Moving Forward

One of the hardest things I go through in life is moving forward. Leaving friends, leaving home, leaving school -- abandonment. This isn't a cry for help, but more of the deevolution of my brain. I can't quite put my finger on it, but I've definitely become less social and more content with my surroundings and my experiences.. A sort of zen-esque experience, if you will.

When I first came to California, I wanted to meet everyone around me and try new things all the time, but now that my life is at the cornerstone of moving forward again, it seems that these things are all the things I don't want to do. Maybe, I'm lacking the proper motivation to get me out of my towel lifestyle. Maybe, I still feel like I'm in school. Or maybe, I just don't give a damn about getting ahead anymore.

The people that I'm surrounded by; the life that I live; my nonexistent job.. This is my safe haven.. my royal throne.. my loves.. my legacy.. I can't grow up, even if I have all the tools to do so. When I was a little kid, all I wanted to do was grow up and do whatever my little heart desired (my AIM screen name was dasuntheman26, lol). But now that I'm a fledgling adult, all I wish for is being a kid again -- dasunthekid26.


Why you should use Angel List vs. LinkedIn

I'm a budding software developer. I have the most experience with full stack web development. Ruby on Rails, JavaScript, PHP -- that's my game. After filling out my profiles to the best of my ability, I've noticed something very significant. This is a comparison for startup and job opportunities for 2 places to market yourself (Note: I'm not a LinkedIn Premium member):

LinkedIn profile creation date: 03/02/13
LinkedIn connections: 518
Emails from companies/recruiters: 6

Angel List talent profile creation date: 02/09/14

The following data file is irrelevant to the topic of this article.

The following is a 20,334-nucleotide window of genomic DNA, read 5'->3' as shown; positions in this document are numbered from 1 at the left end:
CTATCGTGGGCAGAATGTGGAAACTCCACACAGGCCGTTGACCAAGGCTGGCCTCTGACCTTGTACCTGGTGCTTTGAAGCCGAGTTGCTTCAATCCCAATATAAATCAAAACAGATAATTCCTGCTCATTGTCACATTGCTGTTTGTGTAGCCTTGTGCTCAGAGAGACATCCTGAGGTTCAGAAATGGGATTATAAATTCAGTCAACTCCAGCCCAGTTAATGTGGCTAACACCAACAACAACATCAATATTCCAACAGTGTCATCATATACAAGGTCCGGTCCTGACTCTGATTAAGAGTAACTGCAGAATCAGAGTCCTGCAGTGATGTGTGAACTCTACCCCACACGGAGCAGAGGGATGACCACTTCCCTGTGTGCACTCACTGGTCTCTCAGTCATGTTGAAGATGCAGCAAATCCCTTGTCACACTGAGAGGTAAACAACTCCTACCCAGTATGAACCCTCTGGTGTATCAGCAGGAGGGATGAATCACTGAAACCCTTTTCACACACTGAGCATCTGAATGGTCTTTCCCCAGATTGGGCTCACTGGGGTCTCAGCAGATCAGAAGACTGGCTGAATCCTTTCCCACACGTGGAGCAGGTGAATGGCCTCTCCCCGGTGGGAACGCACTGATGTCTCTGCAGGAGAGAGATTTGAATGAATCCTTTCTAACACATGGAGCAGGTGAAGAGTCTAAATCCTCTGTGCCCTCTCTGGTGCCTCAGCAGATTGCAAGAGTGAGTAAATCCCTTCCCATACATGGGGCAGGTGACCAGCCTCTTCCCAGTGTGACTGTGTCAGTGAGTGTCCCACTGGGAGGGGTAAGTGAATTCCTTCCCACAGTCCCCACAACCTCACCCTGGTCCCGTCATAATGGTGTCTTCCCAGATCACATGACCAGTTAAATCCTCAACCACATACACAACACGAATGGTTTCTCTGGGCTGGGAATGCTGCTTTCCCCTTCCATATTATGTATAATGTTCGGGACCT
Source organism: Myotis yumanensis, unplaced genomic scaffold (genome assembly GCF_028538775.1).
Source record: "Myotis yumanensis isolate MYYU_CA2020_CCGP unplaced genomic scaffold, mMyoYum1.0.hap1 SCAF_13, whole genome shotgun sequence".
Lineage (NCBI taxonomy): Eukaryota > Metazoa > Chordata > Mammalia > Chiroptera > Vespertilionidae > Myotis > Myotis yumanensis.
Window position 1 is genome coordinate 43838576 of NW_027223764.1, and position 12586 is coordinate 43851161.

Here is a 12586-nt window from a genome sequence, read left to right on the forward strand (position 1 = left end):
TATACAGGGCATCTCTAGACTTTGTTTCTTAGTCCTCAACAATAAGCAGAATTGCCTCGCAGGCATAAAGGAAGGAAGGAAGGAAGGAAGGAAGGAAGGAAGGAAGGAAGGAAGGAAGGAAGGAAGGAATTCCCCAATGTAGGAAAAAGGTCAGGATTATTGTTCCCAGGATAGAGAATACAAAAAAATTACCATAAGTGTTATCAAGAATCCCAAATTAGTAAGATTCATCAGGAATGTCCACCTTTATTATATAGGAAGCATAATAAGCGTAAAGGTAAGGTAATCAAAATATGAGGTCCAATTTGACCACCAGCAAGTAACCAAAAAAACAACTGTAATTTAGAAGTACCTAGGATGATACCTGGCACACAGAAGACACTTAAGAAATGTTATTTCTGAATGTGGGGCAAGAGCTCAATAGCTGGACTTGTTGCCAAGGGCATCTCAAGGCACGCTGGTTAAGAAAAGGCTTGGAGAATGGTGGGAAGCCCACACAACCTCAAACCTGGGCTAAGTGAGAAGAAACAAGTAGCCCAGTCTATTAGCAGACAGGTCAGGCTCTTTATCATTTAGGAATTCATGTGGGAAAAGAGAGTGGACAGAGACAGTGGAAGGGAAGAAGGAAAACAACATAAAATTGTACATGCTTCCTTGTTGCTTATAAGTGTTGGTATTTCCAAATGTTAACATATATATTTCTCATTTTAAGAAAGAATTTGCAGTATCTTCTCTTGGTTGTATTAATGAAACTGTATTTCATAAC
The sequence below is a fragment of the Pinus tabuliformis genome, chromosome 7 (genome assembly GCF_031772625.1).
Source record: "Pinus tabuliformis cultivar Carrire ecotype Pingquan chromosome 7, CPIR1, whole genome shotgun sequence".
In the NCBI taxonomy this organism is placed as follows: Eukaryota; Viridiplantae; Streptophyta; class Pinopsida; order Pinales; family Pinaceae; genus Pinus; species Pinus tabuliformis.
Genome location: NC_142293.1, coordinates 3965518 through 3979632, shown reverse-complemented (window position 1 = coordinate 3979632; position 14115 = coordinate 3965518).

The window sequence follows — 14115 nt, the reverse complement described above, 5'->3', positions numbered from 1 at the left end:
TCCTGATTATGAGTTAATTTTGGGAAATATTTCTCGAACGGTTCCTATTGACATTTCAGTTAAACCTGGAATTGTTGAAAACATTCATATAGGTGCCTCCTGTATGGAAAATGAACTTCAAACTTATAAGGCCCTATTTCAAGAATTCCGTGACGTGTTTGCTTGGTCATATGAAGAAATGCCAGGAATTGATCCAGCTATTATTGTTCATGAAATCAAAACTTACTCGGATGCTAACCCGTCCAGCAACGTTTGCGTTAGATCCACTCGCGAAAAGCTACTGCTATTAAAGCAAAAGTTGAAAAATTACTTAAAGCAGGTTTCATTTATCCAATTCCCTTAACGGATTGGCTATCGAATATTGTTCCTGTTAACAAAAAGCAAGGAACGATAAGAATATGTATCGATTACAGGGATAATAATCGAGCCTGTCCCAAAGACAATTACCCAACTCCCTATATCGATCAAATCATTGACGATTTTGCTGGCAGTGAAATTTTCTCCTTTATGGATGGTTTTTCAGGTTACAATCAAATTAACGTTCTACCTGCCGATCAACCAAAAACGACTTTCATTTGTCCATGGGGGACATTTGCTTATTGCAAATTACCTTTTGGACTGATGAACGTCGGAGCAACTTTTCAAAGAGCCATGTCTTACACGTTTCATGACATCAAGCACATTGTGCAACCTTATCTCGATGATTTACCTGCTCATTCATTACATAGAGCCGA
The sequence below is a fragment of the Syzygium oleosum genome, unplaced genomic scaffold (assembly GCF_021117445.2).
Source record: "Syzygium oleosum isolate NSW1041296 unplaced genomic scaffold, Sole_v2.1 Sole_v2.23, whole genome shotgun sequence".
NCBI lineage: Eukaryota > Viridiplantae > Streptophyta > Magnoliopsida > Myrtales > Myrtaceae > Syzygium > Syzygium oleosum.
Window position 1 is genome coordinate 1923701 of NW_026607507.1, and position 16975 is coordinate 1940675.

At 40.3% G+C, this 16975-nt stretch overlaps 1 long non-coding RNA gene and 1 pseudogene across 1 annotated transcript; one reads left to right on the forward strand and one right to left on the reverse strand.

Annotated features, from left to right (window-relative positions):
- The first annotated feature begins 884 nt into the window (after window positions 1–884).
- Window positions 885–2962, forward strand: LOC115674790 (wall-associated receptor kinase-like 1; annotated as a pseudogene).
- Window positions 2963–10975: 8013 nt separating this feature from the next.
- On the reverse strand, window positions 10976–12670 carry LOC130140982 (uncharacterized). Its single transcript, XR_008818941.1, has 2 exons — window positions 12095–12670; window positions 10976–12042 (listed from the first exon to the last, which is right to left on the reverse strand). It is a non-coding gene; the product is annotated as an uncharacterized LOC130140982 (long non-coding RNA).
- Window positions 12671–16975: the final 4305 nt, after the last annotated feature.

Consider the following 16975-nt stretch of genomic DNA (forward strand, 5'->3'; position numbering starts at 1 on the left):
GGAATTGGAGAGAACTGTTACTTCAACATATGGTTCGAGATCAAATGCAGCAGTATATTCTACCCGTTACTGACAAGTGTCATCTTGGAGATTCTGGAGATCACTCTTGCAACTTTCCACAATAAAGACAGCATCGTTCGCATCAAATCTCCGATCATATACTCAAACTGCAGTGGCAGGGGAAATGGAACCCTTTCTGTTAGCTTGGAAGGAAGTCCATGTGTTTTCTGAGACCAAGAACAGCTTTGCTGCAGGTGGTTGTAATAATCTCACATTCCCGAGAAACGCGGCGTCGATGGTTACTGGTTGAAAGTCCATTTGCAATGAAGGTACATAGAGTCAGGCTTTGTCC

Angel List followers: 30
Emails from startups/recruiters: 15

Bottom line: USE ANGEL LIST. Startups desperately need engineering talent like YOU. The best part: you get to see the salaries (and equity %) all upfront.


Job Interviews

Well I just absolutely bombed my Google interview, but this has been a great lesson for me in terms of finding full-time employment.

  1. Learning the material is half the battle. Coding is the other half.
  2. It's all about the pseudocode.
  3. Get a good night's rest beforehand.. Not just 4 hours of nap time.
  4. Don't be afraid to ask questions, and always ask for coding examples.
  5. Practice, practice, practice, and then practice some more.
  6. Recursion is always the key.
  7. Don't just pray for success based on your resume. Get your shit together and become an expert.
  8. Anyone can code, but not everyone can become a computer scientist.
  9. Use your education to your advantage! It's important that you retain what you learned (drinking isn't the solution for everything).

Just some food for thought. Glad that's over with though.. Now I have a full syllabus of all potential interview topics for all potential employers!! Thanks, Google!

In the end, I'm only concerned with the opportunities I'm capable of. Next stop, start-up interviews! Fingers crossed (emoji).


Less Money, a Shit-ton of Problems

"Mo money, mo problems" -- Pretty much everyone who is affluent has this as their life motto. It's almost as if they've achieved happiness through being broke as hell. If this is you, I really really do congratulate you. I'm still trying to find happiness in my life, but do whatever makes you happy. At the end of day, you're the only person who can make yourself happy.

But back to the point, I've got about a month's rent left in California, and I'm a recent UC Berkeley EECS graduate.. It should be easy to find a job.. right?? Having no money sucks, I can't do whatever I want, but on top of that, the world takes no mercy. The recent fender bender I got into -- if the victims file a claim against me, I could be filing bankruptcy real soon.. at the promising age of 21..

Classic me: one step forward, three steps back. The world shows no mercy, but life moves on. Only I can change what I want to, and being poor is one of the few things I can control.

"Stop bitching, and fucking adapt." - Richard Sherman. Time to grow up.